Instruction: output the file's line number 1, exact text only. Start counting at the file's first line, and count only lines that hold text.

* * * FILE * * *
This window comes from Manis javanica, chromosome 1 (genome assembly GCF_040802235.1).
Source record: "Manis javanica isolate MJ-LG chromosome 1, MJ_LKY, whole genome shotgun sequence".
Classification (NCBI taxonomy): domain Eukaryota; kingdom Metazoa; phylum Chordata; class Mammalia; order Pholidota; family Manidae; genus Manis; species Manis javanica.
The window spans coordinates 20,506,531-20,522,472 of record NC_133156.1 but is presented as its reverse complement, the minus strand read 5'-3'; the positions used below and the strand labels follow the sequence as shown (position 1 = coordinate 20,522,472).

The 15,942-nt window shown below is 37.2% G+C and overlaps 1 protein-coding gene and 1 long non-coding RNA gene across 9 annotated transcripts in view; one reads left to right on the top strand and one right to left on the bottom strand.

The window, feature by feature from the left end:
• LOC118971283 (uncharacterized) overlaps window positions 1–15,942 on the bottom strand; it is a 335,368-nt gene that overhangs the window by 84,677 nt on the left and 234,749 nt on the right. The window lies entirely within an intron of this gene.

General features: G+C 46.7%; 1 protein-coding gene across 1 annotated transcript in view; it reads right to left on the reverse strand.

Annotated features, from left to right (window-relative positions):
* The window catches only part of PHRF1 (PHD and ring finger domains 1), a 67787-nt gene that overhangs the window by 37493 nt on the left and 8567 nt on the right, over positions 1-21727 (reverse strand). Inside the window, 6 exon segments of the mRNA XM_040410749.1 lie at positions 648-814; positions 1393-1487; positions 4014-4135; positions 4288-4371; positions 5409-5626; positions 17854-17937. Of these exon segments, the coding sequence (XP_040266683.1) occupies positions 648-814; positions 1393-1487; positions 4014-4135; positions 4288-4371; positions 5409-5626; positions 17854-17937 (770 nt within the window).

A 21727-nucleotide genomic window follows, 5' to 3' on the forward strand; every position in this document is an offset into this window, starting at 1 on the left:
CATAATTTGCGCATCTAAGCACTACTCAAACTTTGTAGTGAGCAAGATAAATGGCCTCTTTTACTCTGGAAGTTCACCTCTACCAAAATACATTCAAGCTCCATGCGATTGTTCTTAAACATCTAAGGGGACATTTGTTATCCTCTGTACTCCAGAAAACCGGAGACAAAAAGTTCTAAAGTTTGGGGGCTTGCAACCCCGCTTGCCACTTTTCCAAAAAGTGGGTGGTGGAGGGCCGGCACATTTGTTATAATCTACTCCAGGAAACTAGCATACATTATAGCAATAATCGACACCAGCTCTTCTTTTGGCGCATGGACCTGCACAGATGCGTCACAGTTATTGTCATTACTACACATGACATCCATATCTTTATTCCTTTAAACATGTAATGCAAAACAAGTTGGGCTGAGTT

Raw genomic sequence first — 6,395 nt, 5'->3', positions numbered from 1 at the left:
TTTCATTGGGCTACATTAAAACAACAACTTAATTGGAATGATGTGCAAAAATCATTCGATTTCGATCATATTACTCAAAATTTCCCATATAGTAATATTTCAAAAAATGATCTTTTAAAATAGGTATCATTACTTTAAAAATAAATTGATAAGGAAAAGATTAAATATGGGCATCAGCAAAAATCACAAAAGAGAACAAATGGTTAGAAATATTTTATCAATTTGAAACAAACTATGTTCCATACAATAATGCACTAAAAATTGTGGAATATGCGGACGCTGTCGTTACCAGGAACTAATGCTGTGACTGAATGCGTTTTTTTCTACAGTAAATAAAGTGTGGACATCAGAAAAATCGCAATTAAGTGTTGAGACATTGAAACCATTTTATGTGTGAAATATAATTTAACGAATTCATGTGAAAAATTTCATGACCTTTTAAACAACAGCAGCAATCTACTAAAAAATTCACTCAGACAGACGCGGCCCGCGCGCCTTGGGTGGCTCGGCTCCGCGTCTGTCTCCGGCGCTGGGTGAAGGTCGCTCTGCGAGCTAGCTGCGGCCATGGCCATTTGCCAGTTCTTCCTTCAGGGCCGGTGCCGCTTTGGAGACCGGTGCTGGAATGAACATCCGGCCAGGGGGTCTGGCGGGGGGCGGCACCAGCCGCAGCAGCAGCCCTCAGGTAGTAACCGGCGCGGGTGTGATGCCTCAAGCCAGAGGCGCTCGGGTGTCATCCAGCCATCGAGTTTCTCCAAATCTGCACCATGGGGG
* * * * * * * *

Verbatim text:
This window comes from Manis javanica, chromosome 1 (genome assembly GCF_040802235.1).